Popa; May 1, 1892 – July 18, 1948) was a Romanian physician and public intellectual.
Of lowly peasant origin, he managed to obtain a university education and become a professor at two of his country's leading universities.
An anatomist by specialty, Popa worked on popularizing modern science, reforming the medical and higher education systems, and, in war hospitals, as a decorated and publicly acclaimed practitioner.
His work in endocrinology and neuromorphology was valued abroad, while at home he helped train a generation of leading doctors.
Ill-treated by successive fascist dictatorships, Popa adhered to moderate left-wing ideals and publicized them by means of his review, Însemnari Ie?ene.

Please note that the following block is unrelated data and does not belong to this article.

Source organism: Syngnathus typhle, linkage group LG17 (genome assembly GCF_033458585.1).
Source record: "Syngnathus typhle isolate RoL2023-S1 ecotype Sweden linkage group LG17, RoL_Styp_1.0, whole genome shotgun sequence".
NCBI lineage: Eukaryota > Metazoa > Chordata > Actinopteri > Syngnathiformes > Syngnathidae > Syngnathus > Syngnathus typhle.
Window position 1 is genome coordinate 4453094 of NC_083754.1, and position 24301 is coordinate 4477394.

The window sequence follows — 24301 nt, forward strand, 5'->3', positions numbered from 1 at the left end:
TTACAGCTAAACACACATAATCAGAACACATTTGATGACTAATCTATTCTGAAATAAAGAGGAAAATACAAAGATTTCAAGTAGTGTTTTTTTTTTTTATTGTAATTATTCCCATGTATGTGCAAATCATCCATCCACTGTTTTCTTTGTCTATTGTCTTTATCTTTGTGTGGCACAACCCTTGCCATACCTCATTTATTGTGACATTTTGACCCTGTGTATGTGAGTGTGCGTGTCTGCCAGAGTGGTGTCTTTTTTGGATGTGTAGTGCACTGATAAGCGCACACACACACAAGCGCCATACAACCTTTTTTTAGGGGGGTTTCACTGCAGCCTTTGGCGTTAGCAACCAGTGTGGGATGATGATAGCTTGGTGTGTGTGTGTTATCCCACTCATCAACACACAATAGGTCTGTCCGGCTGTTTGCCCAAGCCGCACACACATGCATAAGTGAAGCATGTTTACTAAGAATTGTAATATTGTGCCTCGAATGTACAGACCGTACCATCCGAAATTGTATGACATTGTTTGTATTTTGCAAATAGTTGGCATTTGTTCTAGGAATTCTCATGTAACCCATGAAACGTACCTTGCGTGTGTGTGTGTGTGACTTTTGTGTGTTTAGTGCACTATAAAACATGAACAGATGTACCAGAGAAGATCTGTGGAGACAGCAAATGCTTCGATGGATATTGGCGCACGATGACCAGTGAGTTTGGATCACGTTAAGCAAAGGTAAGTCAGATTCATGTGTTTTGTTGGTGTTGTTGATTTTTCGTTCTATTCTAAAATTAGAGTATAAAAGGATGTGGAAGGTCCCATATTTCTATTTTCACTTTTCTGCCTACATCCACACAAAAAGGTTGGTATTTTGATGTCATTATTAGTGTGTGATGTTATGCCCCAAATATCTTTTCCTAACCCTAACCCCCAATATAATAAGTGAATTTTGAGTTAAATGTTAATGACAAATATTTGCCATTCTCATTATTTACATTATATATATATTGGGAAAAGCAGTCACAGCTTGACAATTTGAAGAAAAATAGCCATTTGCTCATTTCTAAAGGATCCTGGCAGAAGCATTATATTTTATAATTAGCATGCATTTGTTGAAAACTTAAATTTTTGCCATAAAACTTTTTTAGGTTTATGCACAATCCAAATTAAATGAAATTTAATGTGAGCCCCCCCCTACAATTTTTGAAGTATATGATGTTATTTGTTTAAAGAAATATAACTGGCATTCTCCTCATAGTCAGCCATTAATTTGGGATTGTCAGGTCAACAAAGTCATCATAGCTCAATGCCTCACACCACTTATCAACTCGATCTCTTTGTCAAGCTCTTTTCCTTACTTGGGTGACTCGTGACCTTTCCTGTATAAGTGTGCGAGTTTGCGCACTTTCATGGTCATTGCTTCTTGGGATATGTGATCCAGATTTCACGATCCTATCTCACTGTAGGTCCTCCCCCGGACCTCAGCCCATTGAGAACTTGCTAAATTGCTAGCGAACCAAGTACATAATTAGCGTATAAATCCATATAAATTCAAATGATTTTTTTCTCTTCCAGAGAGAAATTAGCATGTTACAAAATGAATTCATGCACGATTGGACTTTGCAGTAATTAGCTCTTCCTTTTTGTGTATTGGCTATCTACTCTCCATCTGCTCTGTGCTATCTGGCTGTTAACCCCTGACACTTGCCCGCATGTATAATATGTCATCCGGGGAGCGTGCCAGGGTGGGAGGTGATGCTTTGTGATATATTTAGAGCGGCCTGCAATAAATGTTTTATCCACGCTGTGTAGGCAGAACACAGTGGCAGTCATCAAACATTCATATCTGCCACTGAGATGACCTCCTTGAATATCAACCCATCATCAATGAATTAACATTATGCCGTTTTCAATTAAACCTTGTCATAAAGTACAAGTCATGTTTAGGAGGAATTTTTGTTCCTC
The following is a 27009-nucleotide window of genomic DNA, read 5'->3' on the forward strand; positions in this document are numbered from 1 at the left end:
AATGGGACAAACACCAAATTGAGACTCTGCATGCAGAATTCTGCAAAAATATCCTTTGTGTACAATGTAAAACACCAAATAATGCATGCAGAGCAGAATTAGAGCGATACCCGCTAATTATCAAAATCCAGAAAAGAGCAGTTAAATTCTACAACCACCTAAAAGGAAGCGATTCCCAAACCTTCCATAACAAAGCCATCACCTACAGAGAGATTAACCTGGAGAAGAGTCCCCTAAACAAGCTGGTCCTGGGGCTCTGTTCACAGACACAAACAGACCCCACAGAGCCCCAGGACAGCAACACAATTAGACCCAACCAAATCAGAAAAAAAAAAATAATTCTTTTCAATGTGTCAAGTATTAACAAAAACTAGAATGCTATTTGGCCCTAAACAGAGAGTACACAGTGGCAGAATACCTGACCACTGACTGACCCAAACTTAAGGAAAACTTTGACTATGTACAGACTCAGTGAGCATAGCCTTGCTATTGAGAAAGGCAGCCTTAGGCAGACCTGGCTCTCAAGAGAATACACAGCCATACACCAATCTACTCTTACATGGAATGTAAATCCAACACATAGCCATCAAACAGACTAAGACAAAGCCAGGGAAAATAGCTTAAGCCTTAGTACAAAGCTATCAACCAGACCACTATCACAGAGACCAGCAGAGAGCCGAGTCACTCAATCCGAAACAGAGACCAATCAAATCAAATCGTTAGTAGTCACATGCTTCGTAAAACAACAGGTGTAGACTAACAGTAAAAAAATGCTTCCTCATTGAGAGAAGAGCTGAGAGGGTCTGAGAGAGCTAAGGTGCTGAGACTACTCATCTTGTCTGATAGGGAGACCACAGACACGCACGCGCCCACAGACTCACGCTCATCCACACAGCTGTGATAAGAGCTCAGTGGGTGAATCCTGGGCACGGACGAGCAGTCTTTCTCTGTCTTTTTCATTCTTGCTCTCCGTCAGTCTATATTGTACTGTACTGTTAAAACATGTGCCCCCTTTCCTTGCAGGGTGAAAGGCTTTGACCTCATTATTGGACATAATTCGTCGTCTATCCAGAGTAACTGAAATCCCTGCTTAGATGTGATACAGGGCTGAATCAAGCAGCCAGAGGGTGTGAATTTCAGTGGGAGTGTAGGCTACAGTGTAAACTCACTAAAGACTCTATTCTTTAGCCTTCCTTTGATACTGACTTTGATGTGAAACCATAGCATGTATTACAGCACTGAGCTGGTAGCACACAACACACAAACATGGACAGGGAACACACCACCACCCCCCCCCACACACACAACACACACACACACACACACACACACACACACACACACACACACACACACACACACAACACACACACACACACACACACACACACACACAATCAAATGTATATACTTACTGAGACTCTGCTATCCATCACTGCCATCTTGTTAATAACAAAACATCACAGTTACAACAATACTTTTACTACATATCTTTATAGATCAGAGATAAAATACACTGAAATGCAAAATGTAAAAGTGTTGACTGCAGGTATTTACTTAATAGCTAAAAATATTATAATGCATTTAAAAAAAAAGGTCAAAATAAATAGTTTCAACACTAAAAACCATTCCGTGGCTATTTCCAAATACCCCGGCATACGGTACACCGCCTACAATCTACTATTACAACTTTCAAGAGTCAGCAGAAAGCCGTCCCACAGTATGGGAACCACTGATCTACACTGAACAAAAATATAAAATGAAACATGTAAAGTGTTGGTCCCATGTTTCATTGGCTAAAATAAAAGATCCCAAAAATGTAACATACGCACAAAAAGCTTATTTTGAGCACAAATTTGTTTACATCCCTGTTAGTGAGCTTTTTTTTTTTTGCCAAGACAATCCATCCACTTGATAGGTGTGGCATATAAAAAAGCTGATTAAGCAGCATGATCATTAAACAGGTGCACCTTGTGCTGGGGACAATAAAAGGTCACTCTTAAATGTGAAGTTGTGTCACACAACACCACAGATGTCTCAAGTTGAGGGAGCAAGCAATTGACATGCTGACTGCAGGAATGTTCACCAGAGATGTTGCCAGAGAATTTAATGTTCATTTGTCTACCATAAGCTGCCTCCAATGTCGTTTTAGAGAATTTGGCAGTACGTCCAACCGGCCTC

He criticized Marxism as much as scientific racism, but condemned Romania's participation in the war against the Soviets, and, in 1944, joined a protest movement of high-profile academics.
During his final years, his anticommunism and his Christian democratic stances brought him into conflict with the authorities.
The Communist Romanian regime drove him out of his teaching position and harassed him until his death in middle age.
Upon the restoration of democracy, his alma mater and the school where he taught for much of his career was named in his honor.